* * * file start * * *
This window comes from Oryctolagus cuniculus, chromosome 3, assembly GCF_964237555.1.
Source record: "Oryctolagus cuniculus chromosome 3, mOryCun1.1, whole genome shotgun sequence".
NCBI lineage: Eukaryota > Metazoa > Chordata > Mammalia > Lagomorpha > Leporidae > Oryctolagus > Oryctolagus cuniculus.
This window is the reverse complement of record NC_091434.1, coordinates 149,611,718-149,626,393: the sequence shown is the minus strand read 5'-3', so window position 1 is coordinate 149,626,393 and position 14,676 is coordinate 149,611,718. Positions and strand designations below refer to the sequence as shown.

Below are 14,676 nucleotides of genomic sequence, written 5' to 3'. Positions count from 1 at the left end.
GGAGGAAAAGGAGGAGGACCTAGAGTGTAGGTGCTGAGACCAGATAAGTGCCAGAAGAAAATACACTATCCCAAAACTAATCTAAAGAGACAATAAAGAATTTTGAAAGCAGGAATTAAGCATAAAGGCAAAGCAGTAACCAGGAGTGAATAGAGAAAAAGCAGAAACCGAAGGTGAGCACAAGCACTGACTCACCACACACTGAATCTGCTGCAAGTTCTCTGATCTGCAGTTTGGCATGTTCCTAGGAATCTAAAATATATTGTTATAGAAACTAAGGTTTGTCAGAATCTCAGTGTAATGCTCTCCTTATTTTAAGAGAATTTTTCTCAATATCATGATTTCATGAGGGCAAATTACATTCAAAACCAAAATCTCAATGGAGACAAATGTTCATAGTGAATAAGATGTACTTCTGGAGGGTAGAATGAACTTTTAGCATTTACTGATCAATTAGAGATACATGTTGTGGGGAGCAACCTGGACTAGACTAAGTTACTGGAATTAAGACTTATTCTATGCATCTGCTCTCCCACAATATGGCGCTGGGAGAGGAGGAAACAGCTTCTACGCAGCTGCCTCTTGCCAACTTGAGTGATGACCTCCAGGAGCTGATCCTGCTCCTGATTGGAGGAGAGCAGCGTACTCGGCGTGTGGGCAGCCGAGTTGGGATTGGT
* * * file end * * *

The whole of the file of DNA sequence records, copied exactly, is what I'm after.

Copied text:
This window comes from Oryctolagus cuniculus, chromosome 3, assembly GCF_964237555.1.
Source record: "Oryctolagus cuniculus chromosome 3, mOryCun1.1, whole genome shotgun sequence".
NCBI lineage: Eukaryota > Metazoa > Chordata > Mammalia > Lagomorpha > Leporidae > Oryctolagus > Oryctolagus cuniculus.
This window is the reverse complement of record NC_091434.1, coordinates 149,611,718-149,626,393: the sequence shown is the minus strand read 5'-3', so window position 1 is coordinate 149,626,393 and position 14,676 is coordinate 149,611,718. Positions and strand designations below refer to the sequence as shown.

Below are 14,676 nucleotides of genomic sequence, written 5' to 3'. Positions count from 1 at the left end.
GGAGGAAAAGGAGGAGGACCTAGAGTGTAGGTGCTGAGACCAGATAAGTGCCAGAAGAAAATACACTATCCCAAAACTAATCTAAAGAGACAATAAAGAATTTTGAAAGCAGGAATTAAGCATAAAGGCAAAGCAGTAACCAGGAGTGAATAGAGAAAAAGCAGAAACCGAAGGTGAGCACAAGCACTGACTCACCACACACTGAATCTGCTGCAAGTTCTCTGATCTGCAGTTTGGCATGTTCCTAGGAATCTAAAATATATTGTTATAGAAACTAAGGTTTGTCAGAATCTCAGTGTAATGCTCTCCTTATTTTAAGAGAATTTTTCTCAATATCATGATTTCATGAGGGCAAATTACATTCAAAACCAAAATCTCAATGGAGACAAATGTTCATAGTGAATAAGATGTACTTCTGGAGGGTAGAATGAACTTTTAGCATTTACTGATCAATTAGAGATACATGTTGTGGGGAGCAACCTGGACTAGACTAAGTTACTGGAATTAAGACTTATTCTATGCATCTGCTCTCCCACAATATGGCGCTGGGAGAGGAGGAAACAGCTTCTACGCAGCTGCCTCTTGCCAACTTGAGTGATGACCTCCAGGAGCTGATCCTGCTCCTGATTGGAGGAGAGCAGCGTACTCGGCGTGTGGGCAGCCGAGTTGGGATTGGT